In order to understand the challenges of Kazakhstan’s economic transition, it is important to first recognize the key features of the country’s economy on the eve of independence. Under the Soviet Union’s economic system, Kazakhstan mainly produced materials and agricultural products (particularly grain).18 During Soviet times, minerals were Kazakhstan’s most dominant raw materials. In 1989, Kazakhstan produced 19 percent of all coal and 10 percent of all iron ore in the Soviet Union. Interestingly, the country produced only 4 percent of all crude oil.19 The discovery of new oil and gas fields in the early 1990s made Kazakhstan the 11th-largest holder of proven oil

When the Soviet Union collapsed, these supply and demand links were disrupted, contributing to the decline of GDP. The desire to keep at least some of the old eco-

17. See also Olcott, “Kazakhstan: Will ‘BRIC’ be spelled with a K?,” China and Eurasia Forum Quarterly 6, no. 2 (2008): 41–53. 18. Kazakhstan was the third-largest grain producer in the USSR behind the Russian Federation and the Ukraine. 19. Pomfret, Economies of Central Asia, 84. 20. Hilmar Rempel, Sandro Schmidt, Ulrich Schwarz-Schampera, Simone Röhling, and Klaus Brinkmann, “Die Rohstoffe Zentralasiens,” Osteuropa 57, no. 8-9 (Stuttgart, 2007): 442. 21. Pomfret, Economies of Central Asia, 34. 22. Lutz Hoffmann, Peter Bofinger, Heiner Flassbeck, and Alfred Steinherr, Kazakhstan 1993–2000 (Heidelberg, New York: Physica-Verlag, 2001), 6.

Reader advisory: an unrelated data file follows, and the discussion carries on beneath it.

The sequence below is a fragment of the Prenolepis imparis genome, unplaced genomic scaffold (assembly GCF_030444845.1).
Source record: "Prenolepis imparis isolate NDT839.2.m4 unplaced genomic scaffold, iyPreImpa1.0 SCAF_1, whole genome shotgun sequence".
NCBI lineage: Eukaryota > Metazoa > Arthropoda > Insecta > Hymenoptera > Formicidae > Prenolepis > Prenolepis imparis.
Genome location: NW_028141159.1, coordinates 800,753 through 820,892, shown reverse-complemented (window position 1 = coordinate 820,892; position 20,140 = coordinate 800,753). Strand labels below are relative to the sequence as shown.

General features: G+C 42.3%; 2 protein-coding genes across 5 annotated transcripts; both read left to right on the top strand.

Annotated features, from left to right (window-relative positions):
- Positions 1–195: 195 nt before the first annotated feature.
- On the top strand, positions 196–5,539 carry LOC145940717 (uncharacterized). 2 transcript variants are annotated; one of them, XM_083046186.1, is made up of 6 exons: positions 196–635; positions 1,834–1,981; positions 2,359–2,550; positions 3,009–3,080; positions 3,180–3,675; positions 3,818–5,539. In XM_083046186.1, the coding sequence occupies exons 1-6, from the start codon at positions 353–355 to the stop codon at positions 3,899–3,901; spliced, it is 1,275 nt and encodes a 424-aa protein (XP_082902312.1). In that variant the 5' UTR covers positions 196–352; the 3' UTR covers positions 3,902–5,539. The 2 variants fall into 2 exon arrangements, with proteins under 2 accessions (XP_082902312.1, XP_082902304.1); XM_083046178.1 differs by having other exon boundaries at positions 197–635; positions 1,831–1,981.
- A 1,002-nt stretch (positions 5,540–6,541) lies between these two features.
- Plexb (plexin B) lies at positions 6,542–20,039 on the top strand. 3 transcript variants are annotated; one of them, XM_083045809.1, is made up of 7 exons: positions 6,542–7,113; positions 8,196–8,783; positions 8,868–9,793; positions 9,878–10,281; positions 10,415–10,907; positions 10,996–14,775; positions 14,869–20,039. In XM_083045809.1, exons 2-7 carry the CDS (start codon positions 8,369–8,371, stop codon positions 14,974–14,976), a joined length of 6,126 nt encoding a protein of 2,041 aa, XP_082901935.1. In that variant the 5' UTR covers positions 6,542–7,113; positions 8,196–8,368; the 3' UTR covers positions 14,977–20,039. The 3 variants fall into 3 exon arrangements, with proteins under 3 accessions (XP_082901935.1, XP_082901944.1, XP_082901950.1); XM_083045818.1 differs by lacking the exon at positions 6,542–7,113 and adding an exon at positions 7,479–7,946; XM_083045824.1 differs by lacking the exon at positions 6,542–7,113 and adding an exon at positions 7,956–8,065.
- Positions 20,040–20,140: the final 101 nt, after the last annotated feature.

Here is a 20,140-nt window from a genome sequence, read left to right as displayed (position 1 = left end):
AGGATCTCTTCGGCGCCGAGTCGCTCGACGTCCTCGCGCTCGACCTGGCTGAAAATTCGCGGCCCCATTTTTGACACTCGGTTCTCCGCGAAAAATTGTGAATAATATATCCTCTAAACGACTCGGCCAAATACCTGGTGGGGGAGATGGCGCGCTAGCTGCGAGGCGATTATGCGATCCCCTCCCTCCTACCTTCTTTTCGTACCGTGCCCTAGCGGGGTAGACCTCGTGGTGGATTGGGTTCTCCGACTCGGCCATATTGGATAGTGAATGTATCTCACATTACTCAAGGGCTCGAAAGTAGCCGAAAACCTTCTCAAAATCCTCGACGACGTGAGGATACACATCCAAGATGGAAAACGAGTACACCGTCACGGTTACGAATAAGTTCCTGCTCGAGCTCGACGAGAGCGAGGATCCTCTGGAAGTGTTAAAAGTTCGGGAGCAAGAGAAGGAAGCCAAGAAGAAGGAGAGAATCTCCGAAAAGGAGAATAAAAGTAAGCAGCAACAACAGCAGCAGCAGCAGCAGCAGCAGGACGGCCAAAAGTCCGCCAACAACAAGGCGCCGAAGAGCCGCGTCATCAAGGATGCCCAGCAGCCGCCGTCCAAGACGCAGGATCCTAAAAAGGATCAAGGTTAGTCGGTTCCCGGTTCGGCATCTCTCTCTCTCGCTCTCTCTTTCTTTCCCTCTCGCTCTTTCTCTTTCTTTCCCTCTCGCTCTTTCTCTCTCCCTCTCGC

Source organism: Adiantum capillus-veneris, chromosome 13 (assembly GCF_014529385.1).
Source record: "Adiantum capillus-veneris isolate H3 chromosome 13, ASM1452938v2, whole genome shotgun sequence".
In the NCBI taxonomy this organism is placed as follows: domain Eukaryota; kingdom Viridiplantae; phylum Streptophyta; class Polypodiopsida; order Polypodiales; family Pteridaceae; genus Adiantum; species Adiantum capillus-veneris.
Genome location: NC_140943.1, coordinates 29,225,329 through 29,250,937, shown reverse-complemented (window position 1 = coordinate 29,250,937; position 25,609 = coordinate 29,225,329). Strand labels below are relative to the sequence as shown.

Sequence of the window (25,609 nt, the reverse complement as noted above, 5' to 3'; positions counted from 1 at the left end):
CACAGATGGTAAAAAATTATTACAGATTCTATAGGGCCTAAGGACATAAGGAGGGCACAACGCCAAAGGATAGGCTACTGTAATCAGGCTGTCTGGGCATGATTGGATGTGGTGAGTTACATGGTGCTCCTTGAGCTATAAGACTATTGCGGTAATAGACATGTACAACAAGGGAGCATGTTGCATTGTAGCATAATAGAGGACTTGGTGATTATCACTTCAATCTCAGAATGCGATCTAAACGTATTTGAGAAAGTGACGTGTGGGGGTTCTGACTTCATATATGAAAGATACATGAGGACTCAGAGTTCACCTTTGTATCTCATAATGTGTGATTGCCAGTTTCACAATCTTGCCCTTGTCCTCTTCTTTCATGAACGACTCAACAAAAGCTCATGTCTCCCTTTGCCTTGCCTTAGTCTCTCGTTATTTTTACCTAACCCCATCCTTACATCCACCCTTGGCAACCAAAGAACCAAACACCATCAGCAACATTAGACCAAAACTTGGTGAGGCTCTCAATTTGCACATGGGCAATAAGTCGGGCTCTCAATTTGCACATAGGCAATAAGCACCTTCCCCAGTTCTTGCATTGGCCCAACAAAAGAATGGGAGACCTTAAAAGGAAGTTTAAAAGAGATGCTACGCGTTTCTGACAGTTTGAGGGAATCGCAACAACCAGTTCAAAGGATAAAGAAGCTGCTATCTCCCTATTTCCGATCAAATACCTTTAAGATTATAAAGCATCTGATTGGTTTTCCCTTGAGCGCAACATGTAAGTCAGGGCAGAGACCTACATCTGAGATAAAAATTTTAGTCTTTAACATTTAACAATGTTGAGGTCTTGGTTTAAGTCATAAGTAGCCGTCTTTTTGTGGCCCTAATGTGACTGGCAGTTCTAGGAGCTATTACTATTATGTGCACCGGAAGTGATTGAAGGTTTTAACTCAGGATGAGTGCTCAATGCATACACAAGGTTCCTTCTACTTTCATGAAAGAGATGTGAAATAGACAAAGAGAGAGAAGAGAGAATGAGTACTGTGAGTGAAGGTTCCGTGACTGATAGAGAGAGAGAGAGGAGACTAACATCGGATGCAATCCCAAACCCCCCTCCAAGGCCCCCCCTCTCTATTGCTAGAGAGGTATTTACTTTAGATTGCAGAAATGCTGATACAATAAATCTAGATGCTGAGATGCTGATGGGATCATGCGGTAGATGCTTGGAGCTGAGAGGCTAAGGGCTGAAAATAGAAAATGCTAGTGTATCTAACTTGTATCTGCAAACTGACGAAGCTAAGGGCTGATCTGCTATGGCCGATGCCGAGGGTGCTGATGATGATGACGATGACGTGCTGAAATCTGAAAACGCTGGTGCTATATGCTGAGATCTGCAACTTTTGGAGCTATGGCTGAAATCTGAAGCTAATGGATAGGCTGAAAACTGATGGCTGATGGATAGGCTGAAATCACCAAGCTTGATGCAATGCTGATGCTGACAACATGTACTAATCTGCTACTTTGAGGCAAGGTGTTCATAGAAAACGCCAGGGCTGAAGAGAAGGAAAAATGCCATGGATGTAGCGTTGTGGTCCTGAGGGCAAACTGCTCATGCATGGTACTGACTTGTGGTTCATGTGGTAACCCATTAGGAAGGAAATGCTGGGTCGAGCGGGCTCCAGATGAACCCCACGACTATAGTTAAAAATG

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A Story of Power 1. For more detail, see Andrea Schmitz, “Elitenwandel und Politische

In the early transition years, some young businessmen, educated at prestigious universities in Moscow or the West, managed to penetrate Kazakhstan’s old political elite, which mostly consisted of members of the former communist nomenklatura. The modern western know-how of these young businessmen was attractive to government officials working to restructure the economy. The prime minister, Akezhan Kazhegeldin, shifted some of these experts into the government, presidential administration, and state-owned enterprises. The relatively successful implementation of economic reforms in the second half of the 1990s is attributed to these young men’s expertise.1 However, at the end of the 1990s, they increasingly challenged the old political system and establishment, calling for more rule of law. The ensuing conflict culminated in 2001 over the increasing influence certain members of the president’s family, especially his son-in-law Rakhat Aliev, exercised in business enterprises. Aliev was married to Nazarbayev’s oldest daughter, Dariga, who herself has controlling stakes in major TV channels and in many “independent” newspapers. Aliev was accused of being involved in the kidnapping of two top managers of the NurBank, trying to organize a plot to remove his father-in-law from power, and being involved in the murder of the political opponent Altynbek Sarsenbayev. When the scandal reached international publicity in February 2007, the president withdrew all his protection from Aliev, and in early 2008 a court in Kazakhstan confiscated his property and sentenced him in absentia to 20 years in prison.2